IMDR tests of my ICOM 7700


April 21, 2009    VE1ZAC



I finally got around to doing one of several tests for IMDR on my Icom 7700. ( this is the first, I will repeat the test in a few weeks) Lot’s of folks have asked me about it, and I just recently acquired a second HP8640B rf generator which I was holding out for before making this test. I previously did this with two different generators but having two of these excellent analog generators in the shop made it easier to calibrate the two, rely on their output level calibrations and generally do a better job of the test. On the down side, my IC7700 is two floors above the location of the HP8640’s. All three of these units are comparably sized ( NOT portable !).. so no matter which direction I chose to go, I had to slug gear up and down stairs. One of the advantages of having a teenage son came into play.. Zac could help hump some of these pigs, er, I mean weight challenged equipments, up and down the stairs. In the end, I elected to move the generators to the rig because of the complex connections that would have to be sorted out if I took the rig downstairs.


The goal is to get numbers for the MDS ( minimum discernable signal), the BDR (blocking dynamic range) and the IMDR ( intermodulation distortion response).  Tom Roach W8JI has a pretty good, if somewhat opinionated ( I enjoy opinionated opinions !) on his website. See ....  Well worth studying.


The figures of interest for serious  amateurs are the BDR and IMDR for 2 kHz spacing. These are often absent from the manufacturers specs. They are of much interest to Dxers and contesters who operate in crowded band conditions.  ( The IC7700 manual does have a number specified for 100 kHz spacing, but let's face it... that's like comparing strong signals from another planet !) What this means is that we are evaluating how powerful signals inside the receivers passband will compromise the weak signal that we are targeting. The pass band in this case refers to what’s inside the receiver system passband.. not just one stage of IF. The IC7700 has specified  3kHz roofing filters as it’s narrowest set. I never change this as I use CW most of the time, and 3 kHz is still fine for SSB use ( heaven forbid).. hey, I DO have a mic, I just can’t find it most of the time.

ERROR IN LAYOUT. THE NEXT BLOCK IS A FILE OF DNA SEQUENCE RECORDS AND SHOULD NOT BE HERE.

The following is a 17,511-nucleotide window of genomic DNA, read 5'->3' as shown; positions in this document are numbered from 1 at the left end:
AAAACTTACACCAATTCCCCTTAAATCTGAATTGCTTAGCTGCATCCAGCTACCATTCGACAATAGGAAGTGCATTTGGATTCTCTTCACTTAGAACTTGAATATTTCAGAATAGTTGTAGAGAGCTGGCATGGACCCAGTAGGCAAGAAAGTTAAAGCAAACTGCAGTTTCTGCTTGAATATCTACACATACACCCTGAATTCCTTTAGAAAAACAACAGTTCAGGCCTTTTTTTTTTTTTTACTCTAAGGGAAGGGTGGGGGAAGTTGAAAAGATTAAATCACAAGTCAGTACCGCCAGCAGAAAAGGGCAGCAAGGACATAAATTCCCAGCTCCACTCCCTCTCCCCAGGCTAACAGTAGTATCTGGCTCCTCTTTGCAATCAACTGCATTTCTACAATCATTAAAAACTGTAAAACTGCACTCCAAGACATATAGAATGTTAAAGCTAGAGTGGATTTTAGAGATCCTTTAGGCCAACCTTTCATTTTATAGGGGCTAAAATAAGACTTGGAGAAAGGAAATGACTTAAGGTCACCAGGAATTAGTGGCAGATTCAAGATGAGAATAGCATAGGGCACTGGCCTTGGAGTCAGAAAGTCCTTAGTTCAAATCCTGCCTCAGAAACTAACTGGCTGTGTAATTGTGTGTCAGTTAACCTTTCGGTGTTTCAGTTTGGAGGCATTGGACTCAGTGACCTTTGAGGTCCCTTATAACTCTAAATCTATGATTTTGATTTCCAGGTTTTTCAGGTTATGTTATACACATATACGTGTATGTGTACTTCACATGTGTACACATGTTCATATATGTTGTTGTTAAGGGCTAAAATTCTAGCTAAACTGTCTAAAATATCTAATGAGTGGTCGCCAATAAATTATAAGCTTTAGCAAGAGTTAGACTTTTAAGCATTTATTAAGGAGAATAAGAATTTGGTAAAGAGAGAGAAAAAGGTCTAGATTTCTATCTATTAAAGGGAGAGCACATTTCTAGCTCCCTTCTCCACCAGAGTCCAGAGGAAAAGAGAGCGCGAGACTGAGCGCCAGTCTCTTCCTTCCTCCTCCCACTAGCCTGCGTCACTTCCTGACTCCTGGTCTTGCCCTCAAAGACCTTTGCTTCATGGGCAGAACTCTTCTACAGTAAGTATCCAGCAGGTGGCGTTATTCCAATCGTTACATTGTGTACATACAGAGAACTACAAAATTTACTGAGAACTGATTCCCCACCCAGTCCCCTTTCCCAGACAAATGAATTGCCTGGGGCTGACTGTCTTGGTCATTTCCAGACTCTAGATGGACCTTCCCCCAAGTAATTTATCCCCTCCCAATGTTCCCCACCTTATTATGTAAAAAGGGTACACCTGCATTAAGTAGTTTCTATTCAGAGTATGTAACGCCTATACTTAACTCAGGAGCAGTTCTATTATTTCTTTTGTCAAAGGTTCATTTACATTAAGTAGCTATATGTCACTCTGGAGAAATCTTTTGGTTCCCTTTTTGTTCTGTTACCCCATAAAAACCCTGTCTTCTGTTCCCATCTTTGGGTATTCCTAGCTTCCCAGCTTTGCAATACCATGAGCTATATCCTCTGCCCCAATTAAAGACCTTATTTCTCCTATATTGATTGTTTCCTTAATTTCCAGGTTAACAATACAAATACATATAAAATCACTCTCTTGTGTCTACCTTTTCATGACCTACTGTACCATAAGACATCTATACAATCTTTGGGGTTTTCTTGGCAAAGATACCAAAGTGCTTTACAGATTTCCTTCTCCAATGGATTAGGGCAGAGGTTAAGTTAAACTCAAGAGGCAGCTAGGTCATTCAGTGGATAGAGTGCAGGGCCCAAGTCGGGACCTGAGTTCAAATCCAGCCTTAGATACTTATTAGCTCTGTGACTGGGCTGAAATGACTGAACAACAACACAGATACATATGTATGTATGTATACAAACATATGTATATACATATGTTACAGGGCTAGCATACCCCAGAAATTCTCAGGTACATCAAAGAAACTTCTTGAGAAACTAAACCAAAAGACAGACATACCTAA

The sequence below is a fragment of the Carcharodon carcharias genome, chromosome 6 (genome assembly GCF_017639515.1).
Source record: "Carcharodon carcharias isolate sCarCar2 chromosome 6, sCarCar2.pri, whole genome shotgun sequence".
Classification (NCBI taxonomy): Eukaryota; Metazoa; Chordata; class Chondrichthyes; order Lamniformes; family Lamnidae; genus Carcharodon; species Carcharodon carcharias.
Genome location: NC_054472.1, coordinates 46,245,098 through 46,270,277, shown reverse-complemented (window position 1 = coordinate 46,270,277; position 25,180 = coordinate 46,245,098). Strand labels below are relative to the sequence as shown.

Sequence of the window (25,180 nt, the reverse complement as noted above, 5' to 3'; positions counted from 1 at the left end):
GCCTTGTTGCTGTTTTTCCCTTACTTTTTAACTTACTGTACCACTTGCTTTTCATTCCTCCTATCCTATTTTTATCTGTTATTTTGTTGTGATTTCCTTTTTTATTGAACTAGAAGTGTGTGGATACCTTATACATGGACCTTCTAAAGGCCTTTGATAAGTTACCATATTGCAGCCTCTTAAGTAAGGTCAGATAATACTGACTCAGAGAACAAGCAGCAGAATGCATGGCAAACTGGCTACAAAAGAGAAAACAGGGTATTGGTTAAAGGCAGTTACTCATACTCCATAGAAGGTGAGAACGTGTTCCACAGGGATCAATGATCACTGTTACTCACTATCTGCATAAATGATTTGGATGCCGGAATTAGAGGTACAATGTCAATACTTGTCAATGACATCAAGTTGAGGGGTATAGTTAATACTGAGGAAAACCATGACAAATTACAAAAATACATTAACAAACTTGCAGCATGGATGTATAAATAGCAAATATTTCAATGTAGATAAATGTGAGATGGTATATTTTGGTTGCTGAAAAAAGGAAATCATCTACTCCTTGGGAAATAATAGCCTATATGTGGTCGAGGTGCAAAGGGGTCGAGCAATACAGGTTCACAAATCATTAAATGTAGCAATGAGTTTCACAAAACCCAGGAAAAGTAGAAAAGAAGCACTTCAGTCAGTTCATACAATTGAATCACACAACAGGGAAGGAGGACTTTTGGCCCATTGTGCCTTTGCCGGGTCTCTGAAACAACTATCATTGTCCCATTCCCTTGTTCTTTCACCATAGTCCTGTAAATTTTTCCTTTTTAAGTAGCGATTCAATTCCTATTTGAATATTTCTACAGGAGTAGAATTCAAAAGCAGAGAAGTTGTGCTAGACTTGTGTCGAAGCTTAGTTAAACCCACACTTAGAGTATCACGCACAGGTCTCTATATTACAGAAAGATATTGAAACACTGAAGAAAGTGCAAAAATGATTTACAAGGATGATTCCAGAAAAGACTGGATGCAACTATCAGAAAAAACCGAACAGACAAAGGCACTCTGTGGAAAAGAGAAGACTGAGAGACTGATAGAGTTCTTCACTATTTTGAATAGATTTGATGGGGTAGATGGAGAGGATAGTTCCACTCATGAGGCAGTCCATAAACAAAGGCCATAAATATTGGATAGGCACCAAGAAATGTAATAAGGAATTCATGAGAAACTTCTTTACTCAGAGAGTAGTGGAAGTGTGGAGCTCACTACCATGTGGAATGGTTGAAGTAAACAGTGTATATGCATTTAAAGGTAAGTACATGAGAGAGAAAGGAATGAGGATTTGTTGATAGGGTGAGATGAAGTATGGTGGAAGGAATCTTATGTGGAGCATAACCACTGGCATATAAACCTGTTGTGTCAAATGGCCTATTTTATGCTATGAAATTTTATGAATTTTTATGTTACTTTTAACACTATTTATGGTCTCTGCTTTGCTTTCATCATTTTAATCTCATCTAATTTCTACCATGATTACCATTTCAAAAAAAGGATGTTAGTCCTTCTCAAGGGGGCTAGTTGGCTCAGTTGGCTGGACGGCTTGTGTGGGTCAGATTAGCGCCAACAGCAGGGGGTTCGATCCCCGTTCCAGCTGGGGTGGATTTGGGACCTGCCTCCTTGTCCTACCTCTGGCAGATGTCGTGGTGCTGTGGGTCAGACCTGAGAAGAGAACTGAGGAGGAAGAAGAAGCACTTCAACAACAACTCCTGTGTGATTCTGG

Test equipment:

As mentioned, I now have two HP8640B’s in good condition. Before use, I checked  output levels on a Tektronix digital scope across a known 50 ohm load to compare the power calibrations. Both were good. Next I check both internal frequency counters against each other, the scope ( a Tektronix TDS 360) and another HP frequency counter. Everybody in agreement to 10 Hz.


Attenuators include  the MFJ unit with 1 dB steps ( a great value for an attenuator, in my mind), and the built in attenuators of the 8640B generators. A hybrid combiner with a 6 dB insertion loss was used to combine the generator outputs.

I have found my best detector is usually a pair of MK 1 ears  coupled to the radio with Bose noise canceling headphones.



The layout looks better than the actual setup. I didn’t actually use all the attenuators shown in the photo. The sketch above is accurate. Detecting consisted of carefully listening for an increase in hiss at the listening point, or the first actual discernable signal tone in the ears.




And, here are the results:

160M, no pre-amp 1:

Generator A  1840 kHz, and B 1842 kHz.

MDS: -131 dBm

BDR:  89 dB

IMDR:  85 dB


20M, no pre-amp 1:

Generator A 14.010 mHz, and B 14.012 mHz

MDS: -121 dBm

BDR: 82 dB

IMDR: 80 dB


20M, with pre-amp 1:

Generator A 14.010 mHz, and B 14.012 mHz

MDS:  -135 dBm

BDR:  82 dB

IMDR:  81 dB


I reckon these numbers are OK to about +- 1 dB. I intend on repeating the test in a few weeks to insure I didn’t do anything too stupid the first time around. If the results are different and they well might be, I will provide analysis.


Here is a shot of the rig’s display during the IMDR test… the little blip to the right of the big ones is my ‘signal of interest” which is 2 kHz away from the left hand signals. To the right of this point there isn’t much because we are outside of the rigs 3 kHz pass band.



The scope display is at +- 5 kHz spacing and no attenuation. There is a tiny little signal at the marker which I could just detect with the “MK 1 ears”.


So, there is one round of an actual measurement, for good or bad. Actually, I think these are pretty good numbers. I hope it is repeatable.  Note that the 85 dB signals close by are the same as 30 dB over S9… monstrous signals.


BTW, the feet under the rig are custom jobs I made to tilt the front panel up for good contrast. There is another pair underneath for the back feet and the back of the transceiver just clears the desk top.